I would like to critique this move fairly, but I cannot as the rest of the article is behind a paywall.

However, the SEAB has a track record of siding with caution. It moves so slowly, if at all, that molasses in a jar looks like speed demon.

Article screenshot: More trials before switch to electronic marking of exam scripts.

The SEAB seems to favour changing the medium and not the method, and as a result, not change at all.

This example of electronic marking would presume electronic test-taking were simple transitions from paper to screens. This is what happened with early e-books. Going electronic in this manner did (and does) not take advantage of hyperlinking, searching, and collaborating.

To push the boundaries where they need to be, the method must also change. The test should not just be about individual accountability, but also about the ability to communicate, cooperate, and collaborate. The challenge should not just be about low level thinking, but about contextual application, evaluation, and creation.

The superficial change in medium and not the method reveals this: The SEAB is neither prepared (state of mind) nor ready (state of being) to design and implement meaningful change. It is about jogging on the same spot to create the impression of work, but not move in any particular direction.

I enjoyed the National Geographic documentary special on Singapore as a possible model for future cities.


Video source

However, I watched with critical eyes and ears, particularly when “models” of education were highlighted around the half-hour mark of the documentary.

The overly broad claims made by the scriptwriters covered up fallacies and bias. For example, take the claims made after the segment on kindergarten children using “coding” blocks to learn.

The narrator claimed that approaches like these were “arming future generations of Singaporeans with the skills necessary for computer programming and literacy without exposing them to too much screen time”.

Neither a visitor to our shores nor a born-and-bred local should take this statement at face value. One fallacy is that kids exposed to such experiences will learn them meaningfully. Just ask a child what they remember from class a year ago. Heck, ask them what they learnt yesterday.

That claim was ludicrous when immediately followed up with: “This dynamic new approach to education is of critical importance for parents, helping to prepare their children for the workplaces of the future.”

Now I am not claiming that repeated and purposeful integration of lessons on computational thinking are not effective. I am pointing out that a) such lessons are not necessarily the norm, and b) there are far too many things that contribute to — and get in the way of — a child’s development.

A good start in early childhood education is important, but it is a stretch to claim that something a child experienced that early has a direct impact on future work.

A child’s education is long-term and multi-faceted while the future is murky. At best something learnt now might prepare a student for the next stage of schooling.

Revisit the last part of the quote: “…without exposing them to too much screen time”. The inherent bias is that screen time is bad.

But consider how students will need that screen time to experience and learn more deeply. Heck, I learnt of the documentary thanks to screen time on Twitter and then relied on screen time to watch it on YouTube.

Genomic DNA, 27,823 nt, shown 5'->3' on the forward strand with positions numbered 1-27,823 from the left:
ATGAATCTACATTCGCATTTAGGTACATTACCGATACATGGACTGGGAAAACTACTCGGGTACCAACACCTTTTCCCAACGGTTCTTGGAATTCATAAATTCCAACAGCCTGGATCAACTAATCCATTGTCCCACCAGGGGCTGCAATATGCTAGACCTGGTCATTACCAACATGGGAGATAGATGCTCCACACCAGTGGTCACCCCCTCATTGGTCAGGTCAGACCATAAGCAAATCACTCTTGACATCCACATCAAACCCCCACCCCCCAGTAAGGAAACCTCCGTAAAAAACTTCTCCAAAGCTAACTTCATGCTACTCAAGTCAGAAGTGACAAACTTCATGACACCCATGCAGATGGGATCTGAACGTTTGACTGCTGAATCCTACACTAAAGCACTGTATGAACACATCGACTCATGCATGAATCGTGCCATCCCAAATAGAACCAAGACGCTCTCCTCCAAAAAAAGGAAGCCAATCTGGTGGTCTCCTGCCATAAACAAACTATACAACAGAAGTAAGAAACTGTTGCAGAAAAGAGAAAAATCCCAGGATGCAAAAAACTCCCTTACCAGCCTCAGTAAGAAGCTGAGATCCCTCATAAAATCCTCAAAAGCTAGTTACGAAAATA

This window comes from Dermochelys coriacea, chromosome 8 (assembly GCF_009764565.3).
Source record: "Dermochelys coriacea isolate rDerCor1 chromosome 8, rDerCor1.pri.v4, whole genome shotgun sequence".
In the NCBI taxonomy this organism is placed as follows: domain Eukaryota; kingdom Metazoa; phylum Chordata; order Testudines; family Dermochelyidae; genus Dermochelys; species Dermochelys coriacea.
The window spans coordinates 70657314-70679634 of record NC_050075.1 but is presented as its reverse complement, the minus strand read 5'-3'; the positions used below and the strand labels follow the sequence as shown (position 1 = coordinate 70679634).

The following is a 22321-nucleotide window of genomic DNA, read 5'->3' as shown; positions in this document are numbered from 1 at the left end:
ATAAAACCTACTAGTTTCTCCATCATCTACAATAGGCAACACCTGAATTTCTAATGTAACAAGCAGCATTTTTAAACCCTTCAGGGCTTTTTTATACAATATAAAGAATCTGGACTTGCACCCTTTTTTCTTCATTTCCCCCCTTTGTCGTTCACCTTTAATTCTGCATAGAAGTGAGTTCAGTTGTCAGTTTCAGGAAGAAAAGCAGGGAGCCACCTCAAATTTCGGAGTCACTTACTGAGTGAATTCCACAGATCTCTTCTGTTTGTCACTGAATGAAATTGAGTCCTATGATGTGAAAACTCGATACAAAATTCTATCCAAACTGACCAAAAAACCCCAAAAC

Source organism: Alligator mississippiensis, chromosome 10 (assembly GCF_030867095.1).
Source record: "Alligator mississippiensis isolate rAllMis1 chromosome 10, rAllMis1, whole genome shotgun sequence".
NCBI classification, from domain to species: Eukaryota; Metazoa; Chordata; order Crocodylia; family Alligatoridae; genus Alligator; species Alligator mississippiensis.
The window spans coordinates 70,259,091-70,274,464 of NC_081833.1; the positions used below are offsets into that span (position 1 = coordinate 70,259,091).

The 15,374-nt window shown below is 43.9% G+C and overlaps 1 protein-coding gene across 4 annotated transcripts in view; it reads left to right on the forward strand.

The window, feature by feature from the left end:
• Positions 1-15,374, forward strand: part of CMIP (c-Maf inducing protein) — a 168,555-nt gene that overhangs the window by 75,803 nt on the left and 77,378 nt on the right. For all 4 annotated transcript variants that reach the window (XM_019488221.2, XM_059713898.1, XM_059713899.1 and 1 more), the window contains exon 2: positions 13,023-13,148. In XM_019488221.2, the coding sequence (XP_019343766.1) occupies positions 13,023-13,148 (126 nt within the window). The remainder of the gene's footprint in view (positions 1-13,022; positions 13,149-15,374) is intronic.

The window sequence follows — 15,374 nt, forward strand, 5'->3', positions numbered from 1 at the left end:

It is what you do with screen time that matters. I wish people who have reach — like the groups that National Geographic partnered with — would stop harping on old and uncritical messages that avoid nuance. There is no point selling a city of the future if the messaging is from an irrelevant past.

Tomorrow's educational progress cannot be determined by yesterday's successful performance.

There is a kindergarten at the foot of my apartment block and the air is clear enough for the kids voices to travel all the way up.

Some mornings I awake to a chorus of young voices reciting the Singapore Pledge. It is done in the usual sing-song English and in Mandarin.
 

 
I ask myself the usual question and give myself the usual answer:

  • Q: Are the nursery-age kids too young to understand they are saying?
  • A: Probably, but the exercise is not one of citizenship or patriotism. It is one of blind (or deaf) memorisation now and possibly deep understanding much later.

Then I ask myself something that someone born into the majority race here might not ask:

  • Q: If the pledge has been written in our four official languages, why do the kids just say it in two?
  • A: …

I do not have a good answer for that one. I grew up reciting the pledge only in English as that was common to all whatever their designated mother tongue was.

I can hazard a few guesses as to why the kids belt out the Pledge in English and then only Chinese.

  • One of the answers to an FAQ is the Pledge “may be recited in any of the four official languages”.
  • The kindergarten operator might justify the extra language as a value-added service.
  • There are no (or not enough) teachers who can ensure the quality of the Malay and Tamil versions of the Pledge.
  • The majority race attends and teaches, so the majority rules.

My guesses have roots that are more rotten the further you go down that list. I offer no solutions, but I pledge to keep questioning.

Today’s marks Singapore’s 53rd National Day.

Over the years I might have shared unofficial ND videos that I thought did a better job of capturing the essence of who we are than officially-sanctioned ones.

Today one tongue firmly in cheek comes by way of Twitter.

We are 53-years-old. Can we laugh at ourselves? Or did middle age break our collective funny bone?